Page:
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Why does measles persist in Europe?

Research paper by P P Plans-Rubió

Indexed on: 28 May '17Published on: 28 May '17Published in: European Journal of Clinical Microbiology & Infectious Diseases



Abstract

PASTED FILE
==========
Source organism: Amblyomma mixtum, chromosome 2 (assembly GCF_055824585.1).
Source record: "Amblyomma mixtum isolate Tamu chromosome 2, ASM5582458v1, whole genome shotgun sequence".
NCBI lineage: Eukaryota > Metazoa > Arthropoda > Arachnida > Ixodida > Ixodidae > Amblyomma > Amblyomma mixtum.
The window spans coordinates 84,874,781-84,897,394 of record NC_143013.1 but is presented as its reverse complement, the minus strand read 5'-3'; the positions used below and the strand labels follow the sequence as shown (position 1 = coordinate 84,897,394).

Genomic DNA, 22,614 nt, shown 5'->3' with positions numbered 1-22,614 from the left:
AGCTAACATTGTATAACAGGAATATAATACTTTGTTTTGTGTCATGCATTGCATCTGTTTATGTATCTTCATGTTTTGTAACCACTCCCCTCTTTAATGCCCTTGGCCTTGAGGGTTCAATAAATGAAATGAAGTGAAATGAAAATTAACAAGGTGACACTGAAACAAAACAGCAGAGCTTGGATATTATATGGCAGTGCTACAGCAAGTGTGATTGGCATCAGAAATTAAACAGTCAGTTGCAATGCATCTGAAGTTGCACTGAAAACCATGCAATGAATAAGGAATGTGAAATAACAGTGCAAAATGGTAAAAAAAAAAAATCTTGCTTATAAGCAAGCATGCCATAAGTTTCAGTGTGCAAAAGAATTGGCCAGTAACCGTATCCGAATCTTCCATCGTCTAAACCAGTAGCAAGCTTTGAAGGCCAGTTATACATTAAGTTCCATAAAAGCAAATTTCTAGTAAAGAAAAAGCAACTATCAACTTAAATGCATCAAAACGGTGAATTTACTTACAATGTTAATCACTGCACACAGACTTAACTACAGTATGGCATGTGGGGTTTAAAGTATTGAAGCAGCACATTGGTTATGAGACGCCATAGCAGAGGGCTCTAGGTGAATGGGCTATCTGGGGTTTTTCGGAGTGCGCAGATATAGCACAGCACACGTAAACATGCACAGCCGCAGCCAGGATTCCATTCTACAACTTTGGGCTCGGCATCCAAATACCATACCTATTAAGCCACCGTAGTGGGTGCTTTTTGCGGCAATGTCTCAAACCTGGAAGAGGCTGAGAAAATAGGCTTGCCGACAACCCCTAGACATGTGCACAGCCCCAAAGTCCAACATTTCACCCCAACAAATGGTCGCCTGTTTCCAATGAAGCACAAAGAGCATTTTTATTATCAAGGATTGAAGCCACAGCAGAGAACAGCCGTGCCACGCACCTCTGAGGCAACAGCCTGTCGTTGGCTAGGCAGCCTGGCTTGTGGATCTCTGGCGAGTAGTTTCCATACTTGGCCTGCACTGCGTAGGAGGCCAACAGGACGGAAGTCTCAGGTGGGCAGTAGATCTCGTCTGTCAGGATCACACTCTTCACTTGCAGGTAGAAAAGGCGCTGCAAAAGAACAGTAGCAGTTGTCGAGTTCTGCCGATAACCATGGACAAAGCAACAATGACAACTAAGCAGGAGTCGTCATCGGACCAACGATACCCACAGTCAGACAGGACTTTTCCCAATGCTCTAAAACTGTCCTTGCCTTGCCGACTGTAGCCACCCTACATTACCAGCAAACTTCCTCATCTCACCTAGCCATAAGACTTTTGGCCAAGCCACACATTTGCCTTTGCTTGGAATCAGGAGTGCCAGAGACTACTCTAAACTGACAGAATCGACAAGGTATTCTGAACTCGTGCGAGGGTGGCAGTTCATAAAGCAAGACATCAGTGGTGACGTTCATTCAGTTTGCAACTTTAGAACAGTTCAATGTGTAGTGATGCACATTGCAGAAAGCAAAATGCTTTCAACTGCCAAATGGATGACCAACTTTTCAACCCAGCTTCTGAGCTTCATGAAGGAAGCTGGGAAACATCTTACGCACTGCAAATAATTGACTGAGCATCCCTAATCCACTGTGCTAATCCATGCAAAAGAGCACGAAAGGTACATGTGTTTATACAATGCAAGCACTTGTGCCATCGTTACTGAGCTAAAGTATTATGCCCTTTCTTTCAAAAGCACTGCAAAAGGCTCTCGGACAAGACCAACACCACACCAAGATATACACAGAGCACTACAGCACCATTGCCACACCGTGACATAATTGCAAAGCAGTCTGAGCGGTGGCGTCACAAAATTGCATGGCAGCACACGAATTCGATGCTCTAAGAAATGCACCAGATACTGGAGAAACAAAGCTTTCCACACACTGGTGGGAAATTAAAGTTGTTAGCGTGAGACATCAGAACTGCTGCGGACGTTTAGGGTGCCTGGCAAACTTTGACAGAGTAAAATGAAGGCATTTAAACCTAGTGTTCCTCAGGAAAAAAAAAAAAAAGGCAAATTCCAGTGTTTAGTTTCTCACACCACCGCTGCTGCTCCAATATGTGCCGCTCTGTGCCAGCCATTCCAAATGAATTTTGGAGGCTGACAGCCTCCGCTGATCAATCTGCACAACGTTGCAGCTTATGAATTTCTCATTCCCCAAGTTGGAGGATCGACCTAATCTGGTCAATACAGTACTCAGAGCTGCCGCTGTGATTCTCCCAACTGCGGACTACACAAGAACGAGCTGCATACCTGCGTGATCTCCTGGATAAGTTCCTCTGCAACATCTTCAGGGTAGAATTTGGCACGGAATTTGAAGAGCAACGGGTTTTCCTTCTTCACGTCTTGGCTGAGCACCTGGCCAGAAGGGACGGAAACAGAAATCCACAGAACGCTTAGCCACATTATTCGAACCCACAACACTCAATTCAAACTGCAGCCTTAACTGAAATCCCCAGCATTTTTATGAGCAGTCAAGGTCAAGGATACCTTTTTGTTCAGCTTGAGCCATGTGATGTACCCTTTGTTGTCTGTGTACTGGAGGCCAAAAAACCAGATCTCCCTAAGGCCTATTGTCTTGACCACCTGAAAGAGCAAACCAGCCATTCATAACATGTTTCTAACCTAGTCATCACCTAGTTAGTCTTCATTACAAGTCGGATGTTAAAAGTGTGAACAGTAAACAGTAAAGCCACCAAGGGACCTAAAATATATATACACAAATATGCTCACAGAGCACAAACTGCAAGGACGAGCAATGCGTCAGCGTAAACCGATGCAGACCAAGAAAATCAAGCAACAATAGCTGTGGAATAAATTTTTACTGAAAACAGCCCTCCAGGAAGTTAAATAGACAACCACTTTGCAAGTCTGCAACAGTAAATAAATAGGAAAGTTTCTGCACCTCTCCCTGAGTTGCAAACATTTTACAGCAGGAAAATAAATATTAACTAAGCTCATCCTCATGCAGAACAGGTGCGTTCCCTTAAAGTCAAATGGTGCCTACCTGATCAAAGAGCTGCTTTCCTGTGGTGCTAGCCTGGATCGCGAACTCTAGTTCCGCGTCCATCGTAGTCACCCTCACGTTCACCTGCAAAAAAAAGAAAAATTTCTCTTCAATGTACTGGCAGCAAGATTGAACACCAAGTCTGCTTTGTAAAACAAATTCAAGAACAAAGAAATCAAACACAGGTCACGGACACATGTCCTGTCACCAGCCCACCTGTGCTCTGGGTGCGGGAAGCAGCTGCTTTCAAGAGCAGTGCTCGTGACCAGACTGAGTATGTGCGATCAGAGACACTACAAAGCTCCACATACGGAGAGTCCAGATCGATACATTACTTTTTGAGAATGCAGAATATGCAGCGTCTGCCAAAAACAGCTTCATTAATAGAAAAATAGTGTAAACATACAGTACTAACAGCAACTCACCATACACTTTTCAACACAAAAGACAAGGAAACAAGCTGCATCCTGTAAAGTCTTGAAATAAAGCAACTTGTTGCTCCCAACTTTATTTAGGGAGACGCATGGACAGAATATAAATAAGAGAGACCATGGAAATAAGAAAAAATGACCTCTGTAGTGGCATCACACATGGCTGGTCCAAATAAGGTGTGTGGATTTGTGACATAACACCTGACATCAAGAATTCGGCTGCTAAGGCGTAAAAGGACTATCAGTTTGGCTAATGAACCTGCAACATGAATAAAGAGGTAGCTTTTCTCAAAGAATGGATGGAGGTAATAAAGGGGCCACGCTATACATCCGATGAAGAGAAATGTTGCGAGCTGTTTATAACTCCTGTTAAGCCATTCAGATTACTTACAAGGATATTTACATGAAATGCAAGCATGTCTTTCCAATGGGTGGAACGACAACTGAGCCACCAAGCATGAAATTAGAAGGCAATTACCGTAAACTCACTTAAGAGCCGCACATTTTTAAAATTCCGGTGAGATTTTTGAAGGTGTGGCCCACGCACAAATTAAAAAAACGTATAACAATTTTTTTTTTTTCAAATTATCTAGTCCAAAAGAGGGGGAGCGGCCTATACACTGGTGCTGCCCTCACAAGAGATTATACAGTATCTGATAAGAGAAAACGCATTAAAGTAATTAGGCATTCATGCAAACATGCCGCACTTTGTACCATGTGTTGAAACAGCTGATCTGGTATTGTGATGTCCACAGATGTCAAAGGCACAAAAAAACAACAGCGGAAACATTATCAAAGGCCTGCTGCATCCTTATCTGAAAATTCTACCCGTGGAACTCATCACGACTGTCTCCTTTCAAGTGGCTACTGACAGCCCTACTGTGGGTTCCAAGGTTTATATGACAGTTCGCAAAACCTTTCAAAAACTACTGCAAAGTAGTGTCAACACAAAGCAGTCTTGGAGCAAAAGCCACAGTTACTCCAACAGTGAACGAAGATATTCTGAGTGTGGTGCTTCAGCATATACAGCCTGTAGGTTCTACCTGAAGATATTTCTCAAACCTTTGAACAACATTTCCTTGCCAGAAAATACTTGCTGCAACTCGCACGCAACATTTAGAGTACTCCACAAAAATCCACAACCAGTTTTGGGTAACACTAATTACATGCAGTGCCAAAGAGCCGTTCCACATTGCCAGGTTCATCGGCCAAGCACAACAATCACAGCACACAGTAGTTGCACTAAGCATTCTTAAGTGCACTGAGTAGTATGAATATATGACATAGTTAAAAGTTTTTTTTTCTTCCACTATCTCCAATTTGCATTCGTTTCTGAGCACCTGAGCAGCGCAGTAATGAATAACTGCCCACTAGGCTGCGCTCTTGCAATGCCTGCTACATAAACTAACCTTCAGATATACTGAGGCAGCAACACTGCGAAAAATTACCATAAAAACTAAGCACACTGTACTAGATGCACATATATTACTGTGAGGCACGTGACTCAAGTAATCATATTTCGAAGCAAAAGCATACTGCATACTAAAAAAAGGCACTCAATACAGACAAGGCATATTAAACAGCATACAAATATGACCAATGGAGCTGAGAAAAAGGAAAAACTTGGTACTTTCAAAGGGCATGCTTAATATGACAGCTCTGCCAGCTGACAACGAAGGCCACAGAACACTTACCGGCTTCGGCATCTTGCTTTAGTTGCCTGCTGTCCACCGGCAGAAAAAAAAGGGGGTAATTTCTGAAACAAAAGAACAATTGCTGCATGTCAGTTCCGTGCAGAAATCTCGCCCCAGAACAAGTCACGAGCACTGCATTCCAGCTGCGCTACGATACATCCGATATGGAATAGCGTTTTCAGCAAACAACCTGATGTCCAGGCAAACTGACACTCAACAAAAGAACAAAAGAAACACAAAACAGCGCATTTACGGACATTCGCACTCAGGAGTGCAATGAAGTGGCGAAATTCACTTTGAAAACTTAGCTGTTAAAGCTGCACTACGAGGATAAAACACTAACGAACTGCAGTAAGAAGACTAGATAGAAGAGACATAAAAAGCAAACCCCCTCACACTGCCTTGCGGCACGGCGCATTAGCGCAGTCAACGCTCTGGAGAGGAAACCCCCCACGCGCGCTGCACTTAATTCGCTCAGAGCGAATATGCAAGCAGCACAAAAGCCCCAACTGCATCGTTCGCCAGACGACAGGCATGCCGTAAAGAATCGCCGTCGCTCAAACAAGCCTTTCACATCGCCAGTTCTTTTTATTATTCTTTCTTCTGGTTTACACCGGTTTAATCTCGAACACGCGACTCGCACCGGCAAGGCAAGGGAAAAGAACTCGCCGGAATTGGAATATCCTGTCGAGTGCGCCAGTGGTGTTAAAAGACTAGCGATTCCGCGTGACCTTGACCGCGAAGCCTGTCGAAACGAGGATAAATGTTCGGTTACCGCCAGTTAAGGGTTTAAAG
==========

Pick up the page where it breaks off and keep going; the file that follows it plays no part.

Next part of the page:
Several reasons may explain why measles was not eliminated by 2015 and continues to persist in Europe, including low measles vaccination coverage, low anti-measles herd immunity levels, and the mobility of individuals with measles across Europe. The study assessed the mean measles vaccination coverage in the European Union and the WHO European region with one and two doses of measles vaccine from 1980 to 2015, and the prevalence of vaccine-induced protected individuals and anti-measles herd immunity levels in the WHO European region during 2000-2015. The study found that measles vaccination coverage with two doses of vaccine was <90% in the European Union and the WHO European region from 1995 to 2015. In the WHO European region, the two-dose measles vaccination coverage during the 2000-2015 period was <95% in 41 countries (79%), and the prevalence of vaccine-induced protected individuals in the target vaccination population was lower than the herd immunity threshold of 94.4% in 33 countries (63%). The additional vaccination coverage required to establish herd immunity in these countries ranged from 0.2% to 18%. Two of the factors explaining measles persistence in Europe in 2015 were the two-dose measles vaccination coverage <95% and the prevalence of individuals with vaccine-induced protection of <94.4% in most countries of the WHO European region during the 2000-2015 period. Screening and vaccination programs should be developed to detect and immunize susceptible individuals in areas and population groups without anti-measles herd immunity in all European countries.